All in all I'm glad I was able to partake in pretty much everything. It gave me the chance to meet people & myself the chance to exercise some gut following. I automatically started to see what would work for me, what I could be involved in, & what I couldn't. I learned that when it comes to something like this, it's always best to follow your instincts-I know mine will tell me where to navigate to as I move forward this year.

Speaking of moving forward, let's skip over Irene & just stop at yesterday: my first day of classes. It was hectic, it was usual first day stuff, it was even surprising-some of the classes I thought would be heavy hitters & require hundreds of hours of writing this semester actually aren't. I was able to tie up loose ends around campus (like parking passes & financial aid)...but here's the thing. It all felt like a blur. Like it wasn't really happening. By the time I got home and fed the boys dinner, I couldn't even remember how I had managed to do so. It was only then that I realized my heart was pounding and that my thoughts were racing-had been all day. That I had been moving (and probably speaking at) the speed of light. The frantic pace and anticipation that came with the first day of classes had raised my anxiety to a certain level & I hadn't even realized it, because I felt so great the whole day. (Which, sound a tad like the euphoric feelings of mania, does it not?) And even though my body was tired, my mind was wired & in a very weird space, a little panicky, but I don't even think I can articulate it actually. I just know that I didn't feel right. I could also tell immediately that I wasn't going to be able to sleep. But that's just what I did. I put the boys to bed and then forced myself to 6:30.

This morning I woke up and realized that I'm a little scared about what it's going to take to tackle this semester. It's going to take me being on my A game, and I know I'm not. Not mentally. I'm still trying to get there. Medication is starting to help, and I start therapy next Tuesday....but trying to manage college life, motherhood, life in general, AND trying to get a manageable hold on a mood disorder (meds, exercise, therapy, etc)? MAN. That's alot. And I didn't even mention blogging.....

Can I do it. I believe I can. But the question, is how? I think my therapist will be able to help me develop some strategies (she's a cognitive behavioral therapist), but do you have any suggestions on how I can approach this? How do you balance it all & stay afloat? Especially you readers who do or have battled a mental illness, how did you take care of everything but also manage to take care of yourself at the same time? Any advice you can offer a mama?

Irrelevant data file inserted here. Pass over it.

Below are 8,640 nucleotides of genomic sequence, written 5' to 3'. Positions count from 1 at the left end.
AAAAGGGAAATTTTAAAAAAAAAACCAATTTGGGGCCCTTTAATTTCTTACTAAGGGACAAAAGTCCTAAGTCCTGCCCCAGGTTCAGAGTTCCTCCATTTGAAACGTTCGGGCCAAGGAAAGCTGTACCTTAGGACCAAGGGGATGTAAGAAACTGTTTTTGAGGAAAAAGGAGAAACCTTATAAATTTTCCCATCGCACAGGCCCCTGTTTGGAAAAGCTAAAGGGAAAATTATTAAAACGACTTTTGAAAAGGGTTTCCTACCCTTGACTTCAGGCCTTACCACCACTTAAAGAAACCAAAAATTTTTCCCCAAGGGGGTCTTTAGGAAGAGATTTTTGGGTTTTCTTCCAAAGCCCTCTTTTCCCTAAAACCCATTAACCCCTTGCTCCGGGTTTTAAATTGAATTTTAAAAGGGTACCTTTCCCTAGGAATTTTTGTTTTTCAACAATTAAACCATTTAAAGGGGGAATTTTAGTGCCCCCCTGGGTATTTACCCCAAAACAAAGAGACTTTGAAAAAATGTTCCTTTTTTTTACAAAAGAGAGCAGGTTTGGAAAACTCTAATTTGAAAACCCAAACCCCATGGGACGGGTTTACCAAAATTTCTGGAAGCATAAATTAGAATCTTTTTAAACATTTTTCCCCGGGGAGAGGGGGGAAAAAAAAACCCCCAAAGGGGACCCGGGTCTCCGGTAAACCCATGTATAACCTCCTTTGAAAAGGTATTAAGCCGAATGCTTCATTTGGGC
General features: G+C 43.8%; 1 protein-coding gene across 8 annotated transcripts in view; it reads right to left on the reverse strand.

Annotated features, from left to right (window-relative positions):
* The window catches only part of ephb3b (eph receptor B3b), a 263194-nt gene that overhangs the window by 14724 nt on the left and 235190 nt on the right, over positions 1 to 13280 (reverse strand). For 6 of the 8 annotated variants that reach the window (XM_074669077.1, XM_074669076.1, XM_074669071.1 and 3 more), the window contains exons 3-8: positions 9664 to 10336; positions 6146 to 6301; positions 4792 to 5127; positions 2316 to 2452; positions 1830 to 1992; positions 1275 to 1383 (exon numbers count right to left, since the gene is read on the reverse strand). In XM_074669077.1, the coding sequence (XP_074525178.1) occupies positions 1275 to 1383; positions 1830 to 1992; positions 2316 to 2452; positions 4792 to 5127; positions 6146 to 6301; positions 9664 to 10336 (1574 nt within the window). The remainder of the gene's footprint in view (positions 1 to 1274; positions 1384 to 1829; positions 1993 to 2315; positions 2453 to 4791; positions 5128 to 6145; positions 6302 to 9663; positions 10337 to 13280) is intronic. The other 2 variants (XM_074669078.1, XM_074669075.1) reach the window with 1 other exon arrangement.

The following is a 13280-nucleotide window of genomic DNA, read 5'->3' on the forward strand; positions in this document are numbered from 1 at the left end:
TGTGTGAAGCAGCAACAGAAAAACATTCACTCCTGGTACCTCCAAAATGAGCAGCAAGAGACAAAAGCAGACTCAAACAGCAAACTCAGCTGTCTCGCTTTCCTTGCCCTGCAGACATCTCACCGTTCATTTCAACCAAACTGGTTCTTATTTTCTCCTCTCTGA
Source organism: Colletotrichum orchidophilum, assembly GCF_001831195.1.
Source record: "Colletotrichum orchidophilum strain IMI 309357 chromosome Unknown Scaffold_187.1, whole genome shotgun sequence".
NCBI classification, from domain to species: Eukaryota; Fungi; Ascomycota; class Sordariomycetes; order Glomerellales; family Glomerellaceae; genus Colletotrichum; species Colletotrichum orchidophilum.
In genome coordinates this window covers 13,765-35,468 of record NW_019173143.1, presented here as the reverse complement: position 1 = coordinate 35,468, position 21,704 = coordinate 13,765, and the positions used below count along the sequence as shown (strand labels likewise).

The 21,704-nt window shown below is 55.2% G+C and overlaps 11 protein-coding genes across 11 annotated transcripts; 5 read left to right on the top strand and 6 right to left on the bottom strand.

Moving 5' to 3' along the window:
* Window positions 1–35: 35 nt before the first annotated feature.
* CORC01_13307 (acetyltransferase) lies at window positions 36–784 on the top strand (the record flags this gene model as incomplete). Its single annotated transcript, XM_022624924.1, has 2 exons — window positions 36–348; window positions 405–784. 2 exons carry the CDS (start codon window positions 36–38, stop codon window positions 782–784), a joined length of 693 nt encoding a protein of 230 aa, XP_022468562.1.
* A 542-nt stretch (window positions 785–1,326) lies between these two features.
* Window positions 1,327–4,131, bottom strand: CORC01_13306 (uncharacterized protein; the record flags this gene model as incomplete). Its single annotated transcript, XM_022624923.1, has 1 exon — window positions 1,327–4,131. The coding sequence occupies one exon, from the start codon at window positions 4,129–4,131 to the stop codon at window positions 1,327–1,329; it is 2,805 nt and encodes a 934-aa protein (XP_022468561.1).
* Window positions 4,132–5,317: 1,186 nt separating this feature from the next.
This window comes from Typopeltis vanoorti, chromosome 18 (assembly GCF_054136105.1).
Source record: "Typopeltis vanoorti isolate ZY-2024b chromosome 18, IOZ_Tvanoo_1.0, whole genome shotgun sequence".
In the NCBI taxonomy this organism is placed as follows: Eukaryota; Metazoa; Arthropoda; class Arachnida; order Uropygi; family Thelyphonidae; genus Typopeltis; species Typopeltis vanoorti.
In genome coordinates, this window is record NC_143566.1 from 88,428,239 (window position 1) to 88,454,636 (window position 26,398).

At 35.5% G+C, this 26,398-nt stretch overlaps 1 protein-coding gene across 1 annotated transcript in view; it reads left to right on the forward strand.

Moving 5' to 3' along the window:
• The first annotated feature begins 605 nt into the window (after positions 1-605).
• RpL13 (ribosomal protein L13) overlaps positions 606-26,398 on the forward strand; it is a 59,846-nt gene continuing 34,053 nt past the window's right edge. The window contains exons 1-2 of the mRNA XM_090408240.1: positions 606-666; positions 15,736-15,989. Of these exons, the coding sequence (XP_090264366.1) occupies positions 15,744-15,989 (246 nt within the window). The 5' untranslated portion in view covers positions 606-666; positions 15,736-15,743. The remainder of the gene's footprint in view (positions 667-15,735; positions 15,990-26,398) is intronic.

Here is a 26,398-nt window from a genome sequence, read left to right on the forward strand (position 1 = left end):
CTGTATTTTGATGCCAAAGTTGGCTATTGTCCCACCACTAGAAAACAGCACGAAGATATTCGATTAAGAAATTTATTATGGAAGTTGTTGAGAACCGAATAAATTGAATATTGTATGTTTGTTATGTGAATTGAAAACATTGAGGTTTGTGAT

Table Talk Tuesday: College Mama pt 1

First, before I write another word, I want to play and sing along with this song.....(ahem, clearing throat for serious belting out)


"WHOOOAAA OHHHHH OH OH OH, OH OH...." Ok, got that out of my system. When I buy my ukulele (which is on my life list) this will be the first song I attempt to play. I'll tell you the second one in another post :)

Second, I'd like to say that I just took my meds for the day, SO, their effects are having an affect on me. In other words, physically, they make me lose my balance-ALOT. So for the first hour after I take them, I'm a complete klutz and I feel funny in head. Not in a bad way, but just in a "I just took a dose of nyquil" kind of way. So I apologize for any typos, ramblings or nonsensical  things that spill forth from this paragraph on...

So. I graduated in May with an Associates in Arts. I'm so appreciative and grateful for those who supported me through that journey, but I want to take a moment and thank my therapist at the Postpartum Stress Center in Rosemont. One of the first assignments she gave me when I expressed my icky feelings about how the school had messed up my credits, was to go to the dean and asked to be "grandfathered" into the program, because they messed up and I REALLY needed to graduate. I looked at her like she was crazy....cause, I hate doing things like that. But. I went. I did it. AND IT WORKED. They adjusted some things, had to pick up an extra class, and I GRADUATED.

During this time I also took a step, no a LEAP of faith and decided to act on the pull in my gut to change my major. I love social media, but I had been feeling the urge to pursue my passion-helping people. Helping women. Mamas. Veterans. People like me who have been through what I've experienced. I'll write more about that in part 2 of this post....but as I was saying, I took a giant leap of faith and applied to a school I had been told & advised had the best counseling program in the area. And it was a Christian university. The pull grew so strong, it overrode my nerves and I applied. I GOT IN. *cue the celebration music*

Well today is Tuesday. Orientation starts on Thursday and goes through the weekend. And I'm a little (re VERY) freaked out about it. Excited to be in a place where I can grow spiritually and really let my inner bible geek feast off of the knowledge of my professors, go deeper into the bible and firm up what I believe? Nervous but determined? YES very. To say I need to be here at this time in my life is an understatement.

But I'm nervous ya'll. Of course most schools these days have "non traditional" students who take classes....but will they be in my classes with me, during the day? Not taking night classes because, hey my boys need daycare. I'm 28 with 2 kids. I know millions of women do this everyday and make it happen. I know I can make it happen, especially now that I'm taking care of myself mentally. I just...I don't know. I want to really experience that whole "going away to college thing". I want to be a part of the community. Get involved. Not to the point where I'm overworked or neglecting my mamahood responsibilities,but I want to be active, engaged, go to homecoming,  sign up for projects and ministry outreaches. That's why I've let go of things like consulting. Why I've let go of other duties & responsibilities at my church. (I have other reasons for this too, but that's a WHOLE other topic) Why when things with my ex ended, I transported myself out here to an apartment I'm renting through the campus.